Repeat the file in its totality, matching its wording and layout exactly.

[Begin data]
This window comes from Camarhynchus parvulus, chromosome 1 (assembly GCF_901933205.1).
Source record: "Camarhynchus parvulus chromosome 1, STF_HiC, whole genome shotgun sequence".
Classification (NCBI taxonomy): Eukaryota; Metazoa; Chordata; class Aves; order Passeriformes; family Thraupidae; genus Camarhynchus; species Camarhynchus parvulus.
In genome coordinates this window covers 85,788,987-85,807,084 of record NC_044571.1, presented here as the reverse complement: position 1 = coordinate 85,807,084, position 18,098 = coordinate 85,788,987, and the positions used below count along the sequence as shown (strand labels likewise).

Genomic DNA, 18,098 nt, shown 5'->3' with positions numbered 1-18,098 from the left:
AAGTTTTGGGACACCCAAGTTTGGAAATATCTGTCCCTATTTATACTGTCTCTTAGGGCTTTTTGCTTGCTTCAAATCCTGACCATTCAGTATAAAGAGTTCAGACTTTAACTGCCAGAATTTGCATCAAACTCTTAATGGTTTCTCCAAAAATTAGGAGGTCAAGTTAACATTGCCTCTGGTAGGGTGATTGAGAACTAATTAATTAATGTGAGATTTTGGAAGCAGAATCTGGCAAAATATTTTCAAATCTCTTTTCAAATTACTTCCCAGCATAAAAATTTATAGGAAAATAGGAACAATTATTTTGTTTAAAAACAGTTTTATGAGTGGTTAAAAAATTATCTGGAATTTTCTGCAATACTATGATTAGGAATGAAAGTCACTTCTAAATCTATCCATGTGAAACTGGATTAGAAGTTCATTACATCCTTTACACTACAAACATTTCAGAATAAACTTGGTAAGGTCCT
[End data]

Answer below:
This window comes from Camarhynchus parvulus, chromosome 1 (assembly GCF_901933205.1).
Source record: "Camarhynchus parvulus chromosome 1, STF_HiC, whole genome shotgun sequence".
Classification (NCBI taxonomy): Eukaryota; Metazoa; Chordata; class Aves; order Passeriformes; family Thraupidae; genus Camarhynchus; species Camarhynchus parvulus.
In genome coordinates this window covers 85,788,987-85,807,084 of record NC_044571.1, presented here as the reverse complement: position 1 = coordinate 85,807,084, position 18,098 = coordinate 85,788,987, and the positions used below count along the sequence as shown (strand labels likewise).

Genomic DNA, 18,098 nt, shown 5'->3' with positions numbered 1-18,098 from the left:
AAGTTTTGGGACACCCAAGTTTGGAAATATCTGTCCCTATTTATACTGTCTCTTAGGGCTTTTTGCTTGCTTCAAATCCTGACCATTCAGTATAAAGAGTTCAGACTTTAACTGCCAGAATTTGCATCAAACTCTTAATGGTTTCTCCAAAAATTAGGAGGTCAAGTTAACATTGCCTCTGGTAGGGTGATTGAGAACTAATTAATTAATGTGAGATTTTGGAAGCAGAATCTGGCAAAATATTTTCAAATCTCTTTTCAAATTACTTCCCAGCATAAAAATTTATAGGAAAATAGGAACAATTATTTTGTTTAAAAACAGTTTTATGAGTGGTTAAAAAATTATCTGGAATTTTCTGCAATACTATGATTAGGAATGAAAGTCACTTCTAAATCTATCCATGTGAAACTGGATTAGAAGTTCATTACATCCTTTACACTACAAACATTTCAGAATAAACTTGGTAAGGTCCT